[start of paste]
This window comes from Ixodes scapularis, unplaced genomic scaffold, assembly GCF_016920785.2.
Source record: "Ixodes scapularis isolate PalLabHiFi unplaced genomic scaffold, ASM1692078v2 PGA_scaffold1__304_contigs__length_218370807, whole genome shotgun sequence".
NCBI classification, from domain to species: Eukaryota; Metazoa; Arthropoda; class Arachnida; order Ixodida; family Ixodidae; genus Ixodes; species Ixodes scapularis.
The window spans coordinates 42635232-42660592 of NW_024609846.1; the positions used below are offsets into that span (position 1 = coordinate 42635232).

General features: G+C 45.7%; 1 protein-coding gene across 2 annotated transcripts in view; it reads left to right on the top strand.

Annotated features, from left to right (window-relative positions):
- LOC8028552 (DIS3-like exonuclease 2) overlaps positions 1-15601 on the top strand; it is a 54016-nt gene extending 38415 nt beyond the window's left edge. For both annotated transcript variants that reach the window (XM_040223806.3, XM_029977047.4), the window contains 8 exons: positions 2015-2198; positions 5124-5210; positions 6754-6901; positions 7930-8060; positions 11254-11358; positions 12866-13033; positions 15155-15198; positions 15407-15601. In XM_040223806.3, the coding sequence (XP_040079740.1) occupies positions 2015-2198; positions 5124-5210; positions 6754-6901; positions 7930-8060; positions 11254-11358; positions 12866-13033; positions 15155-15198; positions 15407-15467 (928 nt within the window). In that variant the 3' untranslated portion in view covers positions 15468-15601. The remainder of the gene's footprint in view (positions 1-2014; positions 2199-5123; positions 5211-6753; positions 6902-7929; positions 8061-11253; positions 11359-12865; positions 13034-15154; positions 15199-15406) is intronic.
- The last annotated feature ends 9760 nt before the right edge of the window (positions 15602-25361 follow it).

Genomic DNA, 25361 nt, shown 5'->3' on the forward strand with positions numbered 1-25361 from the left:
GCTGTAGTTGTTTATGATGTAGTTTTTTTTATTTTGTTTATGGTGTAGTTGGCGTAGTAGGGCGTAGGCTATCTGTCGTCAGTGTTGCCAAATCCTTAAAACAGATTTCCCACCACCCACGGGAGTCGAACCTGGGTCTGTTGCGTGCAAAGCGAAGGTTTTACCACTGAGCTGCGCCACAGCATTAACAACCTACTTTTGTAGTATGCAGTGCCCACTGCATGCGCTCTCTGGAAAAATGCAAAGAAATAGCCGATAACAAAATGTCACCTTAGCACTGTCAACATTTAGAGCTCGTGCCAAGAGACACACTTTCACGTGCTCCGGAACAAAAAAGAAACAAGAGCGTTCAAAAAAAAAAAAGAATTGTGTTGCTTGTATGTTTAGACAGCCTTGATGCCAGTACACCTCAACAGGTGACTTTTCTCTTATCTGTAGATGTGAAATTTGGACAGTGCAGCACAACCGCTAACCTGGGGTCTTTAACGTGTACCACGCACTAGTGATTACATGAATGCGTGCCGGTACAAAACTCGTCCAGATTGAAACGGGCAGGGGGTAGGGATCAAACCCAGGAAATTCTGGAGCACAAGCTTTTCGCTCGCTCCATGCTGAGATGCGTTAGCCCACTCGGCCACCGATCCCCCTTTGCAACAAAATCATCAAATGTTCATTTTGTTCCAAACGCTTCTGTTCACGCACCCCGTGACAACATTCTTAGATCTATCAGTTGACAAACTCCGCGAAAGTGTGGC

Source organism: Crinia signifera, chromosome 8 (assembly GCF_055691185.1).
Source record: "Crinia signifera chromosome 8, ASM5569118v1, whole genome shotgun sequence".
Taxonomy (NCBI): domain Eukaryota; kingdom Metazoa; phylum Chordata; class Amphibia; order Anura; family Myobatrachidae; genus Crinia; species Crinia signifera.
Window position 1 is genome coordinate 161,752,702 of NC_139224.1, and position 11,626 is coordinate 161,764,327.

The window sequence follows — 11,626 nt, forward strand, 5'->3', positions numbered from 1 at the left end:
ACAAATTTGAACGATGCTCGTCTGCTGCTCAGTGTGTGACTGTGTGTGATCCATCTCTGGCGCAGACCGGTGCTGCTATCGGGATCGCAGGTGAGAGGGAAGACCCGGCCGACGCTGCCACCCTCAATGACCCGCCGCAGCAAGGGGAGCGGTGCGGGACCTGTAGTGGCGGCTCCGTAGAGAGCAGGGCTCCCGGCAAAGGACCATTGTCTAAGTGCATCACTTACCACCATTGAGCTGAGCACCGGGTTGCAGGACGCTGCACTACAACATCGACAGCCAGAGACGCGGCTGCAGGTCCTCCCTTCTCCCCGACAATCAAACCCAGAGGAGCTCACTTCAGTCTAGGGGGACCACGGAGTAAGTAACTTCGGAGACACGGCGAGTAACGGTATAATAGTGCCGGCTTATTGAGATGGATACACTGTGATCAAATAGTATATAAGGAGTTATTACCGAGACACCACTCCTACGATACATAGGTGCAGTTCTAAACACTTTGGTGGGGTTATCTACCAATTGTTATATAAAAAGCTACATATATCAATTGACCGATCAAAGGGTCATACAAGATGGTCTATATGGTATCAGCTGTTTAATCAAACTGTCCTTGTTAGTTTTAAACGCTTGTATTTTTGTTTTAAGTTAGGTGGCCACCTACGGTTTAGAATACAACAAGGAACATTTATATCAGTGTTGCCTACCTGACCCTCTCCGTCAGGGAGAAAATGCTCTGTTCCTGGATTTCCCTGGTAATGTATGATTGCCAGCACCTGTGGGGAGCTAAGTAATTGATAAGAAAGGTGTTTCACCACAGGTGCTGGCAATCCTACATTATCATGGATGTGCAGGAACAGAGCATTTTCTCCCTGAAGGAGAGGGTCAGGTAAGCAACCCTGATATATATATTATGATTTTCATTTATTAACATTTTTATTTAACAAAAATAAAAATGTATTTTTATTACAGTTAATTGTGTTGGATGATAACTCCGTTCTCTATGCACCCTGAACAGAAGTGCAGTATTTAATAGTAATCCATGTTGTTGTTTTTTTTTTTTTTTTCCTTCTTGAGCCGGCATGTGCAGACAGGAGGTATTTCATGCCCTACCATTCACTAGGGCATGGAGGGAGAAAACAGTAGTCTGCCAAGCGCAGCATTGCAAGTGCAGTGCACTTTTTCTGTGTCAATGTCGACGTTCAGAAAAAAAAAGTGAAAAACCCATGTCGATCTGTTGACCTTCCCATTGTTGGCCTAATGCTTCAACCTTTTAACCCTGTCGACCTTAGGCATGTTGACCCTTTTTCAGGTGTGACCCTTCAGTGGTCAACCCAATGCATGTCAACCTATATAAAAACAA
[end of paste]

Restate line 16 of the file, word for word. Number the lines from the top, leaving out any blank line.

ACAAATTTGAACGATGCTCGTCTGCTGCTCAGTGTGTGACTGTGTGTGATCCATCTCTGGCGCAGACCGGTGCTGCTATCGGGATCGCAGGTGAGAGGGAAGACCCGGCCGACGCTGCCACCCTCAATGACCCGCCGCAGCAAGGGGAGCGGTGCGGGACCTGTAGTGGCGGCTCCGTAGAGAGCAGGGCTCCCGGCAAAGGACCATTGTCTAAGTGCATCACTTACCACCATTGAGCTGAGCACCGGGTTGCAGGACGCTGCACTACAACATCGACAGCCAGAGACGCGGCTGCAGGTCCTCCCTTCTCCCCGACAATCAAACCCAGAGGAGCTCACTTCAGTCTAGGGGGACCACGGAGTAAGTAACTTCGGAGACACGGCGAGTAACGGTATAATAGTGCCGGCTTATTGAGATGGATACACTGTGATCAAATAGTATATAAGGAGTTATTACCGAGACACCACTCCTACGATACATAGGTGCAGTTCTAAACACTTTGGTGGGGTTATCTACCAATTGTTATATAAAAAGCTACATATATCAATTGACCGATCAAAGGGTCATACAAGATGGTCTATATGGTATCAGCTGTTTAATCAAACTGTCCTTGTTAGTTTTAAACGCTTGTATTTTTGTTTTAAGTTAGGTGGCCACCTACGGTTTAGAATACAACAAGGAACATTTATATCAGTGTTGCCTACCTGACCCTCTCCGTCAGGGAGAAAATGCTCTGTTCCTGGATTTCCCTGGTAATGTATGATTGCCAGCACCTGTGGGGAGCTAAGTAATTGATAAGAAAGGTGTTTCACCACAGGTGCTGGCAATCCTACATTATCATGGATGTGCAGGAACAGAGCATTTTCTCCCTGAAGGAGAGGGTCAGGTAAGCAACCCTGATATATATATTATGATTTTCATTTATTAACATTTTTATTTAACAAAAATAAAAATGTATTTTTATTACAGTTAATTGTGTTGGATGATAACTCCGTTCTCTATGCACCCTGAACAGAAGTGCAGTATTTAATAGTAATCCATGTTGTTGTTTTTTTTTTTTTTTTCCTTCTTGAGCCGGCATGTGCAGACAGGAGGTATTTCATGCCCTACCATTCACTAGGGCATGGAGGGAGAAAACAGTAGTCTGCCAAGCGCAGCATTGCAAGTGCAGTGCACTTTTTCTGTGTCAATGTCGACGTTCAGAAAAAAAAAGTGAAAAACCCATGTCGATCTGTTGACCTTCCCATTGTTGGCCTAATGCTTCAACCTTTTAACCCTGTCGACCTTAGGCATGTTGACCCTTTTTCAGGTGTGACCCTTCAGTGGTCAACCCAATGCATGTCAACCTATATAAAAACAA